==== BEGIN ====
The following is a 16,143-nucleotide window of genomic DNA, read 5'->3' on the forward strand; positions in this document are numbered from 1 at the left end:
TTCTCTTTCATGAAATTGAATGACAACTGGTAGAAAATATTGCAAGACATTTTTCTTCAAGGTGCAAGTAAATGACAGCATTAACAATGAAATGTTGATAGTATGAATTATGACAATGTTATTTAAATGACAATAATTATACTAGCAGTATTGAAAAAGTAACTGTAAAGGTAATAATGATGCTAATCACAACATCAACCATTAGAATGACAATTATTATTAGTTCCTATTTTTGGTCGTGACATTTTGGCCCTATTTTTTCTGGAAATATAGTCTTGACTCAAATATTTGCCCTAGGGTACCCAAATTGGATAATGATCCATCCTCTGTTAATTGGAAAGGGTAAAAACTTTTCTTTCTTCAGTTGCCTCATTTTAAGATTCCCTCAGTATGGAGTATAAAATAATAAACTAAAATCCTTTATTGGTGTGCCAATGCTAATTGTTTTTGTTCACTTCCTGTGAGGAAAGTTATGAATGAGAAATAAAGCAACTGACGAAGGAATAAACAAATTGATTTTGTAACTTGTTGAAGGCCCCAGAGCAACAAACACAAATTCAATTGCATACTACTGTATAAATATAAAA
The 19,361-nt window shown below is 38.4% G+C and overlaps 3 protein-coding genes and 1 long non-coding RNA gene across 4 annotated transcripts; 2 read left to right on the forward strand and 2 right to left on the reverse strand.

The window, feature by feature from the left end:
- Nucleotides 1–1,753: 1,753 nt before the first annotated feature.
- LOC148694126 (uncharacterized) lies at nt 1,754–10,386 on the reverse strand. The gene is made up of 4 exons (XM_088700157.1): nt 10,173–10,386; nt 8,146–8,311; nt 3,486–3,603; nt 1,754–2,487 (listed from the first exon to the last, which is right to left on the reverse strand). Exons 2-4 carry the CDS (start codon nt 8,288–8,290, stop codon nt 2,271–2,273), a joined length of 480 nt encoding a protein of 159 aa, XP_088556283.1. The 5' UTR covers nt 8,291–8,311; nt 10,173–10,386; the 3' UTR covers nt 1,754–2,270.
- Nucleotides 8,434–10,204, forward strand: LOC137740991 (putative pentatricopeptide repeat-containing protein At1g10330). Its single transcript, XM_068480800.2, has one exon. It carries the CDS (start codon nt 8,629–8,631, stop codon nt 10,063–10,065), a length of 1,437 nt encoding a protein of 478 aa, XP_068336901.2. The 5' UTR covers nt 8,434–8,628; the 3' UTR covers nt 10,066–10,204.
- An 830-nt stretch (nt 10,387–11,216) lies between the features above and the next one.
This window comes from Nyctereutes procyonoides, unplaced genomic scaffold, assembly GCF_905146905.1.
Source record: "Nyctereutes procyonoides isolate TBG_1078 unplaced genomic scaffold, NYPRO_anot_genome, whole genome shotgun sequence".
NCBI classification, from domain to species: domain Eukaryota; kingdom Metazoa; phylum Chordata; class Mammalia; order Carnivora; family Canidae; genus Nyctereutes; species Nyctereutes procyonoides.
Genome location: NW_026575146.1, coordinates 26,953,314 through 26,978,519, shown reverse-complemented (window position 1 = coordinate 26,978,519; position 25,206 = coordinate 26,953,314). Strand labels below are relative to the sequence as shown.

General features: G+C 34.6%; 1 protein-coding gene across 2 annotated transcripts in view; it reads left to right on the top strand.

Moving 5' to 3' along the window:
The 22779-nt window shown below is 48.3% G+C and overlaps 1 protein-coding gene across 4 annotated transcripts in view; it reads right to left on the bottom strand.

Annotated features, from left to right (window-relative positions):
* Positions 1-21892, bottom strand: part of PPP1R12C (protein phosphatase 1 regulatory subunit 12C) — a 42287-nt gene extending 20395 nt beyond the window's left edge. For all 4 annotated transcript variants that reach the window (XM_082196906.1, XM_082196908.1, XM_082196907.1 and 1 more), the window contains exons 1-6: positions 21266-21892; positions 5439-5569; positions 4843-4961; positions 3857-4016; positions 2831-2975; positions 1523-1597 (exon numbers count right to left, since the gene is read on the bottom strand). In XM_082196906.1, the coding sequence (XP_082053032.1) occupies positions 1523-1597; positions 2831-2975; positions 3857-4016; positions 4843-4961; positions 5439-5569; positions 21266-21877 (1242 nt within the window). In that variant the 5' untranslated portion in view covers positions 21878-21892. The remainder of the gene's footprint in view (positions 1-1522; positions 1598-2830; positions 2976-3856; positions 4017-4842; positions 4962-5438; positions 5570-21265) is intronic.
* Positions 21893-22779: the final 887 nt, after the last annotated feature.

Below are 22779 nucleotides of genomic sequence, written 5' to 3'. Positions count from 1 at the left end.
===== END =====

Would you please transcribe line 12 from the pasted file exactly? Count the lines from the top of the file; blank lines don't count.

Genome location: NW_026575146.1, coordinates 26,953,314 through 26,978,519, shown reverse-complemented (window position 1 = coordinate 26,978,519; position 25,206 = coordinate 26,953,314). Strand labels below are relative to the sequence as shown.